Capital Briefs

MIT: No more God in graduation

Massachusetts Institute of Technology (MIT) eliminated religious prayer from its graduation ceremony this year.

Though MIT Chaplain Robert Randolph traditionally gave a prayer at the ceremony, MIT’s Commencement Committee emailed students in May to inform them that this practice would no longer be the case.

The change is the result of a campus debate surrounding an op-ed written by Aaron Scheinburg in the university’s newspaper. Scheinburg wrote:

“[I]t would be so easy — embarrassingly easy — to extend [the prayer's] message to 100 percent of students by simply not invoking religion. If the administration wants to accommodate everyone, it should minimize exclusion, not average presumed personal preferences. Simply not mentioning God would exclude no one. Choosing neutrality would just be like all the other days when MIT doesn’t endorse a religion.”

Last year, Randolph’s prayer was to the “God of Abraham, Jesus, and Mohammed.” This year, he began his part of convocation by addressing the debate surrounding the issue.

“Some of you are aware that this portion of the commencement program got a bit of conversation started here on campus this year. As is often the case when thoughtful people talk about important matters, everyone benefited,” he said.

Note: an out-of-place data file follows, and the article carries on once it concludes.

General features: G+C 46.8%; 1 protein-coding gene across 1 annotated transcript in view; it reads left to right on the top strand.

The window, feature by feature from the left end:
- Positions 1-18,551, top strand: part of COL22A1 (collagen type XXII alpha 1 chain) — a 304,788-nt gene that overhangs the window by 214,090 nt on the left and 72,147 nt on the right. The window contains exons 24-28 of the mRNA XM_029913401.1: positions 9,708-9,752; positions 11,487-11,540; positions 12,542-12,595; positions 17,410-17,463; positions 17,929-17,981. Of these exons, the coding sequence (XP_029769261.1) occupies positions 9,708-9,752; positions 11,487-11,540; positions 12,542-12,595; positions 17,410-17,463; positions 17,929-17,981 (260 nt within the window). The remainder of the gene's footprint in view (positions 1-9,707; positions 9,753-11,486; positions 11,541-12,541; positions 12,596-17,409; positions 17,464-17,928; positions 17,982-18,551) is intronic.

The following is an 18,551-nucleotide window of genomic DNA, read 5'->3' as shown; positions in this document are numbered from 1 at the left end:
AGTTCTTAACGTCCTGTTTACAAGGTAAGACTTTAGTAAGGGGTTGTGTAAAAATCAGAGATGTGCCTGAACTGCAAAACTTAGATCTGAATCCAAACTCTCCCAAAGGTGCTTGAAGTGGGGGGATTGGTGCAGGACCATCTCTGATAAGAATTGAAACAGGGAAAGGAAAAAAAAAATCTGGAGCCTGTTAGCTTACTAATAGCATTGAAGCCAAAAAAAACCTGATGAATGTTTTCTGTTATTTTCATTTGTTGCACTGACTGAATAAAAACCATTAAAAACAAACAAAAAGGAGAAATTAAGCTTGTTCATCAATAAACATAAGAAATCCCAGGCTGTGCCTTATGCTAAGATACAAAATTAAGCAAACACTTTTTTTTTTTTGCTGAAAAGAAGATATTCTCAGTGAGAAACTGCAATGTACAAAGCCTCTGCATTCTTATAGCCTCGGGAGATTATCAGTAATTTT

Instead, Randolph invoked a secular prayer with the statement, “[t]oday is the beginning of a new chapter in our collective lives, we have come from many places and we are grateful for the shared energy we have found here.”

He ended the prayer with a Maya Angelou quote.

Randolph told Campus Reform:

“[This issue is] not something that’s come up before…we are familiar with the fact that we are a diverse community, and so we have many faiths represented, but we have never had a conversation prompted by a group that felt that they were left out since they didn’t believe in any higher power. Their solution, which was not to have any kind of invocation, was not an acceptable solution either…

I personally benefited by having to go back and think about this whole question again, about what inclusion means. I’m not sure that the solution is going to be satisfactory to everybody, and I’m not sure that the solution will be satisfactory to me, but I think that we have to have a conversation. That’s the commitment for the fall.”

 

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